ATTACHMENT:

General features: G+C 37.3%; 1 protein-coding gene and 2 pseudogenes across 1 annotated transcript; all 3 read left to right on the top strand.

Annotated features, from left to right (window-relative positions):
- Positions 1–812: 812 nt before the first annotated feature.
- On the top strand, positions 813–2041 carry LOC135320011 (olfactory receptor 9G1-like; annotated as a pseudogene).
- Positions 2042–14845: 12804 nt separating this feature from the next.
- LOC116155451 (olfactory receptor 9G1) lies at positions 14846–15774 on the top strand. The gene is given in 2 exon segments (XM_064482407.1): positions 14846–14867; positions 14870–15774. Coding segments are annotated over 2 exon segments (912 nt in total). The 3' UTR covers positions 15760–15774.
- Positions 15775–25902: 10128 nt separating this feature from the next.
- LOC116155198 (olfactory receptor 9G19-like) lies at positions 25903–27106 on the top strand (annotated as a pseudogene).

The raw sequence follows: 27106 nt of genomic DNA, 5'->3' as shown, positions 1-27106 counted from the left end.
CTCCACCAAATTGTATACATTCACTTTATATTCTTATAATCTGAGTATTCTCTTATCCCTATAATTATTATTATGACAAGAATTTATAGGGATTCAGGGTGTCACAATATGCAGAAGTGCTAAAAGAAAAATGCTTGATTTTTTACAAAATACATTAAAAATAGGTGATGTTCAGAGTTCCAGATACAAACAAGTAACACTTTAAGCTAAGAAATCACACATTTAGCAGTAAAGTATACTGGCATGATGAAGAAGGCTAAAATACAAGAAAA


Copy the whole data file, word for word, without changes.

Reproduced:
General features: G+C 37.3%; 1 protein-coding gene and 2 pseudogenes across 1 annotated transcript; all 3 read left to right on the top strand.

Annotated features, from left to right (window-relative positions):
- Positions 1–812: 812 nt before the first annotated feature.
- On the top strand, positions 813–2041 carry LOC135320011 (olfactory receptor 9G1-like; annotated as a pseudogene).
- Positions 2042–14845: 12804 nt separating this feature from the next.
- LOC116155451 (olfactory receptor 9G1) lies at positions 14846–15774 on the top strand. The gene is given in 2 exon segments (XM_064482407.1): positions 14846–14867; positions 14870–15774. Coding segments are annotated over 2 exon segments (912 nt in total). The 3' UTR covers positions 15760–15774.
- Positions 15775–25902: 10128 nt separating this feature from the next.
- LOC116155198 (olfactory receptor 9G19-like) lies at positions 25903–27106 on the top strand (annotated as a pseudogene).

The raw sequence follows: 27106 nt of genomic DNA, 5'->3' as shown, positions 1-27106 counted from the left end.
CTCCACCAAATTGTATACATTCACTTTATATTCTTATAATCTGAGTATTCTCTTATCCCTATAATTATTATTATGACAAGAATTTATAGGGATTCAGGGTGTCACAATATGCAGAAGTGCTAAAAGAAAAATGCTTGATTTTTTACAAAATACATTAAAAATAGGTGATGTTCAGAGTTCCAGATACAAACAAGTAACACTTTAAGCTAAGAAATCACACATTTAGCAGTAAAGTATACTGGCATGATGAAGAAGGCTAAAATACAAGAAAA